It's a sure sign that I need to spend more time reading Johnson than watching the show based on this series in that I'm consistently surprised at how funny these books are. Sure Henry Standing Bear's dry wit is there, Vic is brash and inappropriate -- amusing enough -- but the narration, Walt himself? I chuckled a lot.


So, Walt and Henry (and Dog!) are off to the City of Brotherly Love to visit Walt's daughter, Cady, meet her boyfriend, and for Henry to do something at a museum (just an excuse to see Cady). Oh, and conveniently enough, to meet Vic's family (three police officers, one former police officer, and one attractive mother). After arriving in town, Walt doesn't even get to see Cady before she's brutally attacked and hospitalized.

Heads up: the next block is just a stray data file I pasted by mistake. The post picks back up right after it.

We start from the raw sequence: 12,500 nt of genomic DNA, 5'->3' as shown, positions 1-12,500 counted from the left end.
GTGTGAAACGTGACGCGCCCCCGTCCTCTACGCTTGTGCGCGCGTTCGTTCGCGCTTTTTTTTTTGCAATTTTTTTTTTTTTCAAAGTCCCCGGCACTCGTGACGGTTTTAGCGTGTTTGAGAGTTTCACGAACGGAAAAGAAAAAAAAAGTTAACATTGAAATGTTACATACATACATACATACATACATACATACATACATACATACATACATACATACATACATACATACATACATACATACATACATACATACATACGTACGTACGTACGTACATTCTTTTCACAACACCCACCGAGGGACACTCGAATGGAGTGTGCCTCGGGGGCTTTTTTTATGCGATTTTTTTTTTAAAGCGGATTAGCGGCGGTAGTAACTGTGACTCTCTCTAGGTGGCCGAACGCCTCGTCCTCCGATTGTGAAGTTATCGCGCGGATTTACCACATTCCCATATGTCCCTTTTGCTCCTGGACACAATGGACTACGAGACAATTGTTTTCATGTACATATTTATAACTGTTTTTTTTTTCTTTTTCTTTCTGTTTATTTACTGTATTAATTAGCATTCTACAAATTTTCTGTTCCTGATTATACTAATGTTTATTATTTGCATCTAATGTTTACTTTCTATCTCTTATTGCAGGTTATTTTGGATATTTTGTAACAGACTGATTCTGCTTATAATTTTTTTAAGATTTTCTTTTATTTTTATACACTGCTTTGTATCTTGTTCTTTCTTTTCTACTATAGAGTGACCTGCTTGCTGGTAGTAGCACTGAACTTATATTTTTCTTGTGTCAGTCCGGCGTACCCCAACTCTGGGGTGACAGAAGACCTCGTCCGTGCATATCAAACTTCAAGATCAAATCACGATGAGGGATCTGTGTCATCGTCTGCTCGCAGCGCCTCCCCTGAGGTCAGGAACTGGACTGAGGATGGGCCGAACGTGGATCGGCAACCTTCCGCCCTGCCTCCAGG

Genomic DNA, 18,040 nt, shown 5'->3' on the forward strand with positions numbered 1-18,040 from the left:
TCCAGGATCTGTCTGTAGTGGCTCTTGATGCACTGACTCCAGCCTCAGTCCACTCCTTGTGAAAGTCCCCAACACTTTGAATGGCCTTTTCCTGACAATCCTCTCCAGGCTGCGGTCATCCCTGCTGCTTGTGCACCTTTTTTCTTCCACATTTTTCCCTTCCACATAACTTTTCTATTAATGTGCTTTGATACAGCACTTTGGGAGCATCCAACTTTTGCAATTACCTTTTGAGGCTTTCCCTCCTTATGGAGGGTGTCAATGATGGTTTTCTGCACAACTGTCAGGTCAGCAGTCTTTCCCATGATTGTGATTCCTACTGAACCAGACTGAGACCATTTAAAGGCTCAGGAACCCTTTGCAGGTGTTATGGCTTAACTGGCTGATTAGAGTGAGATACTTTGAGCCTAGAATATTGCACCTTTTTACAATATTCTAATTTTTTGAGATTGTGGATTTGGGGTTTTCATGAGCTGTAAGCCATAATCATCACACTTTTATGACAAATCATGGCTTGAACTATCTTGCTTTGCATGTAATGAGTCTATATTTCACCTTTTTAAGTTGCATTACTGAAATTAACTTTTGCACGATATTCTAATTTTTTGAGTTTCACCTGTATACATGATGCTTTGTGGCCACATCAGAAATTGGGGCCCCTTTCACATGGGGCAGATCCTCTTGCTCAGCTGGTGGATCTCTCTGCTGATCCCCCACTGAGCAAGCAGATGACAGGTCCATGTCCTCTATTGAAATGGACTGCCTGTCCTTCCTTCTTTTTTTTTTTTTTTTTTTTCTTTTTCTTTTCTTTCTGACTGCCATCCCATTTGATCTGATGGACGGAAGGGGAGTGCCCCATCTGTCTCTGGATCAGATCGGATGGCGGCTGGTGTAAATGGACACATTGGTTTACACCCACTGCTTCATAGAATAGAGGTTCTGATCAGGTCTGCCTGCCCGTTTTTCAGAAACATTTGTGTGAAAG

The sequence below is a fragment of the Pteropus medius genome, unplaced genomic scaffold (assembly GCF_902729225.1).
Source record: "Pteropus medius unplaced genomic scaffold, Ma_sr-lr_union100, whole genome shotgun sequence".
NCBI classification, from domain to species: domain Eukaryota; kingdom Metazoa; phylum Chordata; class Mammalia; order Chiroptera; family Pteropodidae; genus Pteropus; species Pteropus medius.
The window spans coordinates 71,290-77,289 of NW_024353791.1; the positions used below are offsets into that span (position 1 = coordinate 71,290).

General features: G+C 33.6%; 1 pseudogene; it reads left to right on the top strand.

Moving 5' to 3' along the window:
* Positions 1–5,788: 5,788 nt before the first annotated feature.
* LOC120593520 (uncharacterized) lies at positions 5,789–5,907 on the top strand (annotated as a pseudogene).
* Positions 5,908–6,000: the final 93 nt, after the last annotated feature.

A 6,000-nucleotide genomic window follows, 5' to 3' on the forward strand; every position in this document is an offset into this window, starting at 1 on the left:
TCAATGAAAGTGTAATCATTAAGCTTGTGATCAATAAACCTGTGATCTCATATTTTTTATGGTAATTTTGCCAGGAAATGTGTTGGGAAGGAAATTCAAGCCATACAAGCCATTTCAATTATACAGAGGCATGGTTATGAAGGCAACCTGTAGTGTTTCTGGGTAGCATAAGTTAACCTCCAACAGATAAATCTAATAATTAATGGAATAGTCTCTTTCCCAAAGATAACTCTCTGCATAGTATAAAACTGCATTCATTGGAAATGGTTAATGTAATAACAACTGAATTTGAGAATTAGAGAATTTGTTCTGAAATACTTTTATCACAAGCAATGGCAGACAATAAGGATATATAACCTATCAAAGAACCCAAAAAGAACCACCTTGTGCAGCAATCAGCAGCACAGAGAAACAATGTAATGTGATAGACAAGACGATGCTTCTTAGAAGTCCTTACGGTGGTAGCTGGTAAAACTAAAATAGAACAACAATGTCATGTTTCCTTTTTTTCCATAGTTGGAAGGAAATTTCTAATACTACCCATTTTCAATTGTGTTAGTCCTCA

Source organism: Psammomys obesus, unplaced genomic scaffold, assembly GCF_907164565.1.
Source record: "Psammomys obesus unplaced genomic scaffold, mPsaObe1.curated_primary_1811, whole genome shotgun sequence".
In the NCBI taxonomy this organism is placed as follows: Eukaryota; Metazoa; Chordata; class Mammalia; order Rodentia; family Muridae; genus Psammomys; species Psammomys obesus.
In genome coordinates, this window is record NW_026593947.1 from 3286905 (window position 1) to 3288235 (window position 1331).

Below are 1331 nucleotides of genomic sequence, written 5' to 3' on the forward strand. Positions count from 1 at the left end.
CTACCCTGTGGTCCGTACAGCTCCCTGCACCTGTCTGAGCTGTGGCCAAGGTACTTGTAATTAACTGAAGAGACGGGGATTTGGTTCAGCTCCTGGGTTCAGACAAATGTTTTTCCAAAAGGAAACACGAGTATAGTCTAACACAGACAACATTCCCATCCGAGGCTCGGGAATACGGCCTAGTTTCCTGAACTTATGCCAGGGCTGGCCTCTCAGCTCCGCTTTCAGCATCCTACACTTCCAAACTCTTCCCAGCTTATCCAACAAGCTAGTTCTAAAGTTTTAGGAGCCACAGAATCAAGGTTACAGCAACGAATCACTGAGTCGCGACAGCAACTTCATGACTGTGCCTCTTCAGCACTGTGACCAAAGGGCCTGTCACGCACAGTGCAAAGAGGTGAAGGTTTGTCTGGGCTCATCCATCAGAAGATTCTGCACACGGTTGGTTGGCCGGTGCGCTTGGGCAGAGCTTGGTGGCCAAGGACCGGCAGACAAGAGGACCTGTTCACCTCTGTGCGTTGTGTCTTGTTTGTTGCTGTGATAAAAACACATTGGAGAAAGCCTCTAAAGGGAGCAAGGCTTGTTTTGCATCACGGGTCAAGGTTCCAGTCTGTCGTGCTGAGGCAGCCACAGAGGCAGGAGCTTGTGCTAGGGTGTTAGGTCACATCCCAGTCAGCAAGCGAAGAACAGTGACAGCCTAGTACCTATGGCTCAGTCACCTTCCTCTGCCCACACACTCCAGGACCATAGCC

Naturally, Walt stumbles upon the one person in Philadelphia who's more knowledgeable and interested in Indians than Henry. It's that interest (obsession?) and his connection to Walt that makes Walt the best man to track down the man who put Cady in the hospital (and other assorted nefarious acts). That's a level of coincidence that you just buy -- like Gideon Oliver vacationing somewhere that a set of bones surprisingly shows up; Nero Wolfe needing information from someone who's a sucker for orchids; or that every falsely accused murderers that Andy Carpenter stumbles upon happen to own a cute dog.